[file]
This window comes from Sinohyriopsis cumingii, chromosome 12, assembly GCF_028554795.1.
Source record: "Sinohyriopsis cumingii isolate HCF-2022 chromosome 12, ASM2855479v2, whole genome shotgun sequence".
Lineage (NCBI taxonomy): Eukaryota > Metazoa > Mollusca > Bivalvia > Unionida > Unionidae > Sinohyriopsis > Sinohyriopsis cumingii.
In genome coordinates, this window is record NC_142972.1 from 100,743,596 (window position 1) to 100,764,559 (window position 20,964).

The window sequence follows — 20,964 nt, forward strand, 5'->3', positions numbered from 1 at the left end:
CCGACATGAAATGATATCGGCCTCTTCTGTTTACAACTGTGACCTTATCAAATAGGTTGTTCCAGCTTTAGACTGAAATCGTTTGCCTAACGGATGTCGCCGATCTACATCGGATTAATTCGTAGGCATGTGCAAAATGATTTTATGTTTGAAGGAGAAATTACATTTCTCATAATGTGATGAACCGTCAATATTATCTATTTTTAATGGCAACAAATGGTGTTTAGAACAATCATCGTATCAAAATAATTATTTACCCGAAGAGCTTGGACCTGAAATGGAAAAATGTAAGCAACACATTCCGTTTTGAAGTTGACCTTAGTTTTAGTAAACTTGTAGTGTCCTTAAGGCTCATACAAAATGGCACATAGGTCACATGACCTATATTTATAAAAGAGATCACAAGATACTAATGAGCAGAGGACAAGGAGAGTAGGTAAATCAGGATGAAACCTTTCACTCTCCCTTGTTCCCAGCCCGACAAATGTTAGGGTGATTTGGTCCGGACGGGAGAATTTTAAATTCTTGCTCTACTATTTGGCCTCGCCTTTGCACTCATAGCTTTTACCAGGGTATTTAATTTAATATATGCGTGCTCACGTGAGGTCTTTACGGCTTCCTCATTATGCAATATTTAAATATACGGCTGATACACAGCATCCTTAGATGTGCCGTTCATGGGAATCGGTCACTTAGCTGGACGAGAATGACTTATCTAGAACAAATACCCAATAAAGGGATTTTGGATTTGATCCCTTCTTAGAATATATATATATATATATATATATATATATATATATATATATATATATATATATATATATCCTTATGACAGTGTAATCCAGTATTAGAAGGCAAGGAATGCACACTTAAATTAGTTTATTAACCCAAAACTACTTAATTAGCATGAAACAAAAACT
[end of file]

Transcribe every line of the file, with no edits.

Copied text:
This window comes from Sinohyriopsis cumingii, chromosome 12, assembly GCF_028554795.1.
Source record: "Sinohyriopsis cumingii isolate HCF-2022 chromosome 12, ASM2855479v2, whole genome shotgun sequence".
Lineage (NCBI taxonomy): Eukaryota > Metazoa > Mollusca > Bivalvia > Unionida > Unionidae > Sinohyriopsis > Sinohyriopsis cumingii.
In genome coordinates, this window is record NC_142972.1 from 100,743,596 (window position 1) to 100,764,559 (window position 20,964).

The window sequence follows — 20,964 nt, forward strand, 5'->3', positions numbered from 1 at the left end:
CCGACATGAAATGATATCGGCCTCTTCTGTTTACAACTGTGACCTTATCAAATAGGTTGTTCCAGCTTTAGACTGAAATCGTTTGCCTAACGGATGTCGCCGATCTACATCGGATTAATTCGTAGGCATGTGCAAAATGATTTTATGTTTGAAGGAGAAATTACATTTCTCATAATGTGATGAACCGTCAATATTATCTATTTTTAATGGCAACAAATGGTGTTTAGAACAATCATCGTATCAAAATAATTATTTACCCGAAGAGCTTGGACCTGAAATGGAAAAATGTAAGCAACACATTCCGTTTTGAAGTTGACCTTAGTTTTAGTAAACTTGTAGTGTCCTTAAGGCTCATACAAAATGGCACATAGGTCACATGACCTATATTTATAAAAGAGATCACAAGATACTAATGAGCAGAGGACAAGGAGAGTAGGTAAATCAGGATGAAACCTTTCACTCTCCCTTGTTCCCAGCCCGACAAATGTTAGGGTGATTTGGTCCGGACGGGAGAATTTTAAATTCTTGCTCTACTATTTGGCCTCGCCTTTGCACTCATAGCTTTTACCAGGGTATTTAATTTAATATATGCGTGCTCACGTGAGGTCTTTACGGCTTCCTCATTATGCAATATTTAAATATACGGCTGATACACAGCATCCTTAGATGTGCCGTTCATGGGAATCGGTCACTTAGCTGGACGAGAATGACTTATCTAGAACAAATACCCAATAAAGGGATTTTGGATTTGATCCCTTCTTAGAATATATATATATATATATATATATATATATATATATATATATATATATATATATATATATCCTTATGACAGTGTAATCCAGTATTAGAAGGCAAGGAATGCACACTTAAATTAGTTTATTAACCCAAAACTACTTAATTAGCATGAAACAAAAACT